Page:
You are very clear about the fact that you would like to receive a minimum of Rs. 100 per share and no less. At the same time, in case the price rises above Rs. 100, you would like to benefit by selling them at the higher price. By paying a small price, you can purchase a derivative contract called an 'option' that incorporates all your above requirements. This way, you reduce your losses, and benefit, whether or not the share price falls. You are, thus, hedging your risks, and transferring them to someone who is willing to take these risks.
Derivatives trading participants
Speculators: As a hedger, you passed on your risk to someone who will willingly take on risks from you. But why someone do that? There are all kinds of participants in the market.
Some might be averse to risk, while some people embrace them. This is because, the basic market idea is that risk and return always go hand in hand. Higher the risk, greater is the chance of high returns. Then again, while you believe that the market will go up, there will be people who feel that it will fall. These differences in risk profile and market views distinguish hedgers from speculators. Speculators, unlike hedgers, look for opportunities to take on risk in the hope of making returns.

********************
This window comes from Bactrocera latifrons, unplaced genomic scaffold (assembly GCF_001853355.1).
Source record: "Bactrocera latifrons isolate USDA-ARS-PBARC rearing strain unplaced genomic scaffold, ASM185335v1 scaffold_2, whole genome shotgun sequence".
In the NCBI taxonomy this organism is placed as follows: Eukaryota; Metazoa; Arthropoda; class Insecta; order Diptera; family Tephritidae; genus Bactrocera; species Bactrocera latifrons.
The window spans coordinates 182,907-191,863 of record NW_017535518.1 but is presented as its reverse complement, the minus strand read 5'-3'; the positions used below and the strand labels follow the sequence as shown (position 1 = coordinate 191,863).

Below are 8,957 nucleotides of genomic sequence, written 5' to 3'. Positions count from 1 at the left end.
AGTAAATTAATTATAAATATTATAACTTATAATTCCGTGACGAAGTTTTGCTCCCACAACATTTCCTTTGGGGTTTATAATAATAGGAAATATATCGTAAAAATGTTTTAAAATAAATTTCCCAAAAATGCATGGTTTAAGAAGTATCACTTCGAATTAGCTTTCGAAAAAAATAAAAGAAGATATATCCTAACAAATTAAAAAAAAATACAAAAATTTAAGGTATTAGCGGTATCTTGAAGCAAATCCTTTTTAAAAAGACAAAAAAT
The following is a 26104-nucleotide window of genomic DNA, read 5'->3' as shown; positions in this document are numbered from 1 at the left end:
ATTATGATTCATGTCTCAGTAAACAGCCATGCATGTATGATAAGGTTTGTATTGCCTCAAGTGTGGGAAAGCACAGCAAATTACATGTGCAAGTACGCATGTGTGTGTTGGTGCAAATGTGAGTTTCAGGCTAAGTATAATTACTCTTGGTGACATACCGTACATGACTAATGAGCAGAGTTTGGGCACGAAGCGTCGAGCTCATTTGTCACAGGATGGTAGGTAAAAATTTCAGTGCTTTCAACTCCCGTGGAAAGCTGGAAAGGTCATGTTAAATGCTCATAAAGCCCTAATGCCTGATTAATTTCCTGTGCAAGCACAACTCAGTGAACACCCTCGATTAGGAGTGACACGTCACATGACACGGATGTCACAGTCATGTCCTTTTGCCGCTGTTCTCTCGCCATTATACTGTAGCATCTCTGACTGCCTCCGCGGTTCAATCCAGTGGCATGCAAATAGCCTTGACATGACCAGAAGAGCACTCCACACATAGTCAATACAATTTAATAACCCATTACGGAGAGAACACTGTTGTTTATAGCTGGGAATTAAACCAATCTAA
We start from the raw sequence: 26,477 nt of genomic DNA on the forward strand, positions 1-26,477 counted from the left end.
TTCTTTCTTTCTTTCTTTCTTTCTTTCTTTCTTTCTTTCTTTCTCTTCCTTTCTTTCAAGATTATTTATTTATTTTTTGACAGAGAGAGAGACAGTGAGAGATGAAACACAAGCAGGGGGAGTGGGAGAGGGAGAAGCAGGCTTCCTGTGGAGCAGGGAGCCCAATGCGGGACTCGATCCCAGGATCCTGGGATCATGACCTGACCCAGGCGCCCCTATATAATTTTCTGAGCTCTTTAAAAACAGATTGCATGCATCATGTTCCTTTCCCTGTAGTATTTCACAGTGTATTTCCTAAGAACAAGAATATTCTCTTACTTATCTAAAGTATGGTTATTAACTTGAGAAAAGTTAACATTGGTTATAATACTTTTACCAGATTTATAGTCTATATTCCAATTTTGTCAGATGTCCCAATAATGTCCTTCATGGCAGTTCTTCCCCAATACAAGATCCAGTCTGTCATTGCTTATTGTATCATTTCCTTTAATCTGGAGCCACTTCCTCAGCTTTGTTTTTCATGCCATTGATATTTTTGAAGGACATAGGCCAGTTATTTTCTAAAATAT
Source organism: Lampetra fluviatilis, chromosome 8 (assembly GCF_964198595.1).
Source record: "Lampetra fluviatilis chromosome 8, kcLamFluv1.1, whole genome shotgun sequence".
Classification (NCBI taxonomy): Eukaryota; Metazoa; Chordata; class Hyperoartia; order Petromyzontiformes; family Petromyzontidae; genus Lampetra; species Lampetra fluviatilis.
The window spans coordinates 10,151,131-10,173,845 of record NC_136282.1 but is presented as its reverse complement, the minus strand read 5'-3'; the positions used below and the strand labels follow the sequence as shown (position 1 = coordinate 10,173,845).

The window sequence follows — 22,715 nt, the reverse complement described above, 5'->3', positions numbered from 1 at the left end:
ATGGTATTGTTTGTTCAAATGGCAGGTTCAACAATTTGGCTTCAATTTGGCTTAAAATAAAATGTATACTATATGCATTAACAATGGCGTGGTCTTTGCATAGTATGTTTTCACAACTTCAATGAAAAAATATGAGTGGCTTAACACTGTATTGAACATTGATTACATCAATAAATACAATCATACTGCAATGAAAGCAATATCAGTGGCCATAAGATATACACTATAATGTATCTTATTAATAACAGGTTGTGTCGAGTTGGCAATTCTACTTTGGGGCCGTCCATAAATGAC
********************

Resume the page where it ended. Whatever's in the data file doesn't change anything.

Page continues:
Let's go back to our example, wherein you were keen to sell the 200 shares of company ABC Ltd. after one month, but feared that the price would fall and eat your profits. In the derivative market, there will be a speculator who expects the market to rise. Accordingly, he will enter into an agreement with you stating that he will buy shares from you at Rs. 100 if the price falls below that amount. In return for giving you relief from this risk, he wants to be paid a small compensation. This way, he earns the compensation even if the price does not fall and you wish to continue holding your stock.
This is only one instance of how a speculator could gain from a derivative product. For every opportunity that the derivative market offers a risk-averse hedger, it offers a counter opportunity to a trader with a healthy appetite for risk.